Slackware's package management system utilizes .tgz files as its standard package format. These packages, despite the extension, are not standard tar.gz archives. Although they can be unzipped and untarred like a normal archive, they are (usually) binary-only packages intended to be installed through Slackware's provided package management tools.
Slackware's package management system is often cited as a weakness of the Slackware distribution compared to other distributions such as Red Hat and Debian. Slackware's package system is fairly robust and useful, however it does lack certain features such as the ability to check for dependencies. Other package managers add numerous bells and whistles such as the ability to download all needed dependencies from a central location and install everything in the proper order. While these bells and whistles can be useful or help save time, they are really nothing more than nice extras. The downside to all of the extra features is the added complexity which makes the learning curve steeper and may just confuse most users.
The Slackware package management system achieves a happy medium between lack of features and feature bloat. The software is intuitive and easy enough to use for nearly all users to become proficient during their first session. In addition, the package management tools' user interface matches that of the installation program. Anyone who installs their own Slackware system will already be familar with the user interface through their interactions with the install routine.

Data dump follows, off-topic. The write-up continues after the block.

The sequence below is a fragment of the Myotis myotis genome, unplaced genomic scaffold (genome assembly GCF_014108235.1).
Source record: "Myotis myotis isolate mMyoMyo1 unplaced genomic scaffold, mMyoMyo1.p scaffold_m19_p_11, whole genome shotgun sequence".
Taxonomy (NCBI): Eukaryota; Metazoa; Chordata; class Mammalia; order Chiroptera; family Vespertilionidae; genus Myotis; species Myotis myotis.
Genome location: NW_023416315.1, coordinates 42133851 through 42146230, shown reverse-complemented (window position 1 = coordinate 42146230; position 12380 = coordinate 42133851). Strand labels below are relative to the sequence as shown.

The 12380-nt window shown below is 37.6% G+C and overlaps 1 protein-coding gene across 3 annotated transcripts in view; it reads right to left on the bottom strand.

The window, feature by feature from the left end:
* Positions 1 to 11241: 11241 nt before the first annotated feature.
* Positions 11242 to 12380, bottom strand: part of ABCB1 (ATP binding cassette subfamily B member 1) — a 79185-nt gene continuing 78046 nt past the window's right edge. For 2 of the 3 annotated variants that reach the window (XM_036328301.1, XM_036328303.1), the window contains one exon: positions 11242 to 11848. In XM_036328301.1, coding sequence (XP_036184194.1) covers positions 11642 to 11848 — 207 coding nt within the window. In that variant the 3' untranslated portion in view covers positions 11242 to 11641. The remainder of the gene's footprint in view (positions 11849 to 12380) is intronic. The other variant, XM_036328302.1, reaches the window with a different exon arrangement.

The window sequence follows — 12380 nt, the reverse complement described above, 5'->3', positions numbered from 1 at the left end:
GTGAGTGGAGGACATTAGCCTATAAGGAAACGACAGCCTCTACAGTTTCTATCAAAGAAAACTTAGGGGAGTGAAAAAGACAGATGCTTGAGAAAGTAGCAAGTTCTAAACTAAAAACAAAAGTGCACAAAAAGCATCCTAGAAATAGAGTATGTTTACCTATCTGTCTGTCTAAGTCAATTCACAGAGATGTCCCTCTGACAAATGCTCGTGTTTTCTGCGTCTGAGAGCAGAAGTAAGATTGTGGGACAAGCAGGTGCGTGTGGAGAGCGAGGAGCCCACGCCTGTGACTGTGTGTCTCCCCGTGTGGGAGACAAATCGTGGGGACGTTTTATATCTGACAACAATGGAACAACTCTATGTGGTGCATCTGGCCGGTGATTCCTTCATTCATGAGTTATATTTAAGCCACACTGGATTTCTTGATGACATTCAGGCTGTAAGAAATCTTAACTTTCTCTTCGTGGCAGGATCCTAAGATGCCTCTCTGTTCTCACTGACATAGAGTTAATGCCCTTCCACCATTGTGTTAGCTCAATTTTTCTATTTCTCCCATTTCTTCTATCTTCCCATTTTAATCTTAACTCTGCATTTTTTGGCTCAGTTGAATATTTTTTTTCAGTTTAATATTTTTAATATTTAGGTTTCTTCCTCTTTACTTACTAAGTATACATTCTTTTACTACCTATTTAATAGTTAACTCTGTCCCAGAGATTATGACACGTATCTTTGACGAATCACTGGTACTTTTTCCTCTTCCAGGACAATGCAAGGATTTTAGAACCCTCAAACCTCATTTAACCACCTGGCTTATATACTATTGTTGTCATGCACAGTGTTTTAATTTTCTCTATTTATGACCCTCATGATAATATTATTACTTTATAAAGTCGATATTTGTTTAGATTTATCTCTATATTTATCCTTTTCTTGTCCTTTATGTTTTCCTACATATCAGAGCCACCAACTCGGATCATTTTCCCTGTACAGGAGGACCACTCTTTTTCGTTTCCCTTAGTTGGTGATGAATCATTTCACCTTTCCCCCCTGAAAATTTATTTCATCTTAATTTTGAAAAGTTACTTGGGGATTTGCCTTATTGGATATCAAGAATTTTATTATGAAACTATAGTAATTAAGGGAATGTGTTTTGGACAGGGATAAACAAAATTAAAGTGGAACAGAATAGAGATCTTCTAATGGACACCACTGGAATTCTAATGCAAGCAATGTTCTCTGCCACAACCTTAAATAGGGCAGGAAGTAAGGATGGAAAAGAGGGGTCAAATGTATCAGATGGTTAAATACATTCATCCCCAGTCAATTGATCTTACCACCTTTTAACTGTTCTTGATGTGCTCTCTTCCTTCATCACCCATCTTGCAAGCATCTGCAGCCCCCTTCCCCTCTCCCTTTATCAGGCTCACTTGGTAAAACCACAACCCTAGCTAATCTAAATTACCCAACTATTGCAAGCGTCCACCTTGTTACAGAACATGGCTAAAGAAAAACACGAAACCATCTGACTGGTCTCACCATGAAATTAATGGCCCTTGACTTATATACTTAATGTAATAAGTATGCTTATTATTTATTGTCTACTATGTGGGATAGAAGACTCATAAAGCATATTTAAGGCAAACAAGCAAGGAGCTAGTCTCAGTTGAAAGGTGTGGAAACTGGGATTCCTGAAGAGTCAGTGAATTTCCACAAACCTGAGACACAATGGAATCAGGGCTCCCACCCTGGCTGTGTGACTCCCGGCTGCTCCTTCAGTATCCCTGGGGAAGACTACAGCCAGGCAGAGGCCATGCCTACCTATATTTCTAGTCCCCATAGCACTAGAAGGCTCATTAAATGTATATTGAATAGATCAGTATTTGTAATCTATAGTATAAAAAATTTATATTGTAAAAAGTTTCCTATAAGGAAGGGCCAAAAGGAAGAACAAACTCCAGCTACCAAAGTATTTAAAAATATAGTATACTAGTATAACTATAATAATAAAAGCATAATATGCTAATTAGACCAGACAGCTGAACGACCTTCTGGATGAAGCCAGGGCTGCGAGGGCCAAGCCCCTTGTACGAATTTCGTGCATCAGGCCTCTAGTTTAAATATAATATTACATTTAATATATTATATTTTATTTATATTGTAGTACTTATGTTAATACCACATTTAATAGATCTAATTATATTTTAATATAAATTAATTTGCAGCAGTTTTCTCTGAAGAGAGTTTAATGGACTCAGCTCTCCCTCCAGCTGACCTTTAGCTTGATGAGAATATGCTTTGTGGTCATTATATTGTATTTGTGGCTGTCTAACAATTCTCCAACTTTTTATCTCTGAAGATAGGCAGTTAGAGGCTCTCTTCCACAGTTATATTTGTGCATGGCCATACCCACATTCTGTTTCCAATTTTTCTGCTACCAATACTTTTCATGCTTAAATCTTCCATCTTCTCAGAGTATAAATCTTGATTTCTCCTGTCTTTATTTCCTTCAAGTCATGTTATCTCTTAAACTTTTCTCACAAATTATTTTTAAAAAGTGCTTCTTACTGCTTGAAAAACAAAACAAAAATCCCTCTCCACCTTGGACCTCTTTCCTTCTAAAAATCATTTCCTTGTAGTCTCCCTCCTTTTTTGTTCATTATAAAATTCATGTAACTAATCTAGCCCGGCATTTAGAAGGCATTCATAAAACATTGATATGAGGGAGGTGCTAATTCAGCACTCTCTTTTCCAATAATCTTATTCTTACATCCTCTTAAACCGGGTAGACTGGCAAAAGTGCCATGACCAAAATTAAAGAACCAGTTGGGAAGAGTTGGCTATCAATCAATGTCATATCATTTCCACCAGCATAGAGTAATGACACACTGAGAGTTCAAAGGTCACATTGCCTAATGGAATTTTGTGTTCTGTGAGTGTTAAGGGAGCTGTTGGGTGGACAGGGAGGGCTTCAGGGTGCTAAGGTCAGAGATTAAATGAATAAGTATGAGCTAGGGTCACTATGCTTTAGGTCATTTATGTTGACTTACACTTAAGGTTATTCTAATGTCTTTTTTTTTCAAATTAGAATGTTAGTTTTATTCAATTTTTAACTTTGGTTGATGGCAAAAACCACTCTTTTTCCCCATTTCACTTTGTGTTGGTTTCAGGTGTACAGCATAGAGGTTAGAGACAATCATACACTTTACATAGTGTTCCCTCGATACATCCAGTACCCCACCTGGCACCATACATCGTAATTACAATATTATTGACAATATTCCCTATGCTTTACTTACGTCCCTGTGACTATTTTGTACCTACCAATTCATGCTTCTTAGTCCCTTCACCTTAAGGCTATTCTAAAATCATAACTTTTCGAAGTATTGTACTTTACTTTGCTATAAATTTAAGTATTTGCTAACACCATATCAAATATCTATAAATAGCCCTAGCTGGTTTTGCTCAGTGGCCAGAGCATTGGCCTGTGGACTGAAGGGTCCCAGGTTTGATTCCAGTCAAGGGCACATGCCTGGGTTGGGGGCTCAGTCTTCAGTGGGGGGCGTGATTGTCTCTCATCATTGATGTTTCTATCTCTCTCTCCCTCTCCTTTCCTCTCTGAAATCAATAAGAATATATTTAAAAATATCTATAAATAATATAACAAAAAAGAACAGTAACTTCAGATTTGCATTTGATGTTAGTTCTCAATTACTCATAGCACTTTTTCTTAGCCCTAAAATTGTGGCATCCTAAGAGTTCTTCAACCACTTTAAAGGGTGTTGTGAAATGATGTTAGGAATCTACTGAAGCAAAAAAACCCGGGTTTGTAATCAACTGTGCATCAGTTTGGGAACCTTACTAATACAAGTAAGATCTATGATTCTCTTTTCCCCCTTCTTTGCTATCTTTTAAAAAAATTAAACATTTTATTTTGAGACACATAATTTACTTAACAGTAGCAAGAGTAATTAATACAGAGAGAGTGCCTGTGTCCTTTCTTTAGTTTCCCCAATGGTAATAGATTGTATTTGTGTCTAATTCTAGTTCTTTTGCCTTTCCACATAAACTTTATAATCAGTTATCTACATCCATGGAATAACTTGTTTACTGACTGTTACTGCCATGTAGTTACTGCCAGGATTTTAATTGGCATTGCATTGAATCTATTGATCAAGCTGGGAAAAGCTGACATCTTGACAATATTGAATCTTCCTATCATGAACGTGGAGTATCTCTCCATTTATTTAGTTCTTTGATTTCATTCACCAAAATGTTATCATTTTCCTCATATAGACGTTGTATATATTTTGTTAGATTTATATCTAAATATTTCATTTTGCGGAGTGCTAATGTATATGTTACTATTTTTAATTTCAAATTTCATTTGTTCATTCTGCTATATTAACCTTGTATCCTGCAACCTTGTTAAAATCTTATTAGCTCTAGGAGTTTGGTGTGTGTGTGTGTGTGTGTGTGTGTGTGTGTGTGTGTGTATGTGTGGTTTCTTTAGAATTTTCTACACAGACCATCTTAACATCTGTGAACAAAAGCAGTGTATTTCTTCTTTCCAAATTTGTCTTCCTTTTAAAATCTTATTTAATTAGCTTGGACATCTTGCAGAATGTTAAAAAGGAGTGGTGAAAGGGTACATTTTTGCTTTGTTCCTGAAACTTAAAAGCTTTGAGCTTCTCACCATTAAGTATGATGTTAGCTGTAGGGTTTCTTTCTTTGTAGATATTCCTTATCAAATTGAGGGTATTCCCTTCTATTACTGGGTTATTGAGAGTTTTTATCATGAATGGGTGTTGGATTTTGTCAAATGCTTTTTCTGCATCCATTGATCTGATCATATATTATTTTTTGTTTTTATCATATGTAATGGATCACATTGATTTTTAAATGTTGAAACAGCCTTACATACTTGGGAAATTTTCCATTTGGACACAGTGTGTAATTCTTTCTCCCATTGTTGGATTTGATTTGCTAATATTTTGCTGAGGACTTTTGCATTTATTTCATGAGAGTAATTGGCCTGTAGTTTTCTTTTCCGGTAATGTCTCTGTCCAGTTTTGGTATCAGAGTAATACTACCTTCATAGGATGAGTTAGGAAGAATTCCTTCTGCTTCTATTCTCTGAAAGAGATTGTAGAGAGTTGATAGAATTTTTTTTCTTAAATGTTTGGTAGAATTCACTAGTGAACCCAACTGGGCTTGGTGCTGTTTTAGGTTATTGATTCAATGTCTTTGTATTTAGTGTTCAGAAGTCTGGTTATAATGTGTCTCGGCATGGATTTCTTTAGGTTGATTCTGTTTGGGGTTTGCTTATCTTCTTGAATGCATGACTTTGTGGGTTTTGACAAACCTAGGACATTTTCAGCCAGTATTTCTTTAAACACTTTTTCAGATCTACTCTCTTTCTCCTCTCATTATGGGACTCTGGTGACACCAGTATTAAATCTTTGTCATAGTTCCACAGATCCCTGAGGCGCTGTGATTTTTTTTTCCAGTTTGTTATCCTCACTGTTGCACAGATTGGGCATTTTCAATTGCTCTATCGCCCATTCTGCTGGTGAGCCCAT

Several commercial UNIX variants continue to utilize package management systems very similar to what is offered with Slackware. Sun Solaris is an excellent example of the features available with tarball packages without the extreme complexity of such Linux package management formats such as RPM.
Most Solaris packages are distributed in a gzipped tar archive, although there is an option to make a package into a 'stream' which is basically similar to a tar archive in that it is a single file composing a stream of data which may normally comprise multiple files.
Each package contains several text files and scripts which are not part of the actual software to be installed. The pkginfo file describes the name, version, author, and architecture of the package, among other information. The pkgmap file contains a list of each file in the package, its install location, ownership, permissions, and checksums. This ensures that a corrupt package is not accidentally installed. A depend file describes software dependencies, including incompatible packages and reverse dependencies (another package relies upon the current one to operate).
Solaris packages also include very robust options for running scripts, including during the pre-installation phase (preinstall), post-installation phase (postinstall), pre-removal phase (preremove), and post-removal phase (postremove). This allows nearly any kind of necessary manipulation of the package or the operating system upon installation or removal.
Package information, in the form of the pkginfo and pkgmap files are stored in the /var/sadm/pkg directory. Commands such as pkginfo (find out information on an installed package) and pkgchk (compare checksums on installed files vs. what was originally installed) utilize the contents of this directory hierarchy as a kind of package database to report against.
Finally, Solaris provides a suite of commands to create, install, remove,
and report on packages. These include pkgadd, pkgrm, pkgchk, pkgmk, and
A small group of independent Slackware users has started development on a project to build a more advanced Slackware package management system. The project, known as Slaktool, aims to build a library of functions which can be utilized by more advanced or third-party package management tools while retaining the classic .tgz format and backwards-compatability. Current features of Slaktool include: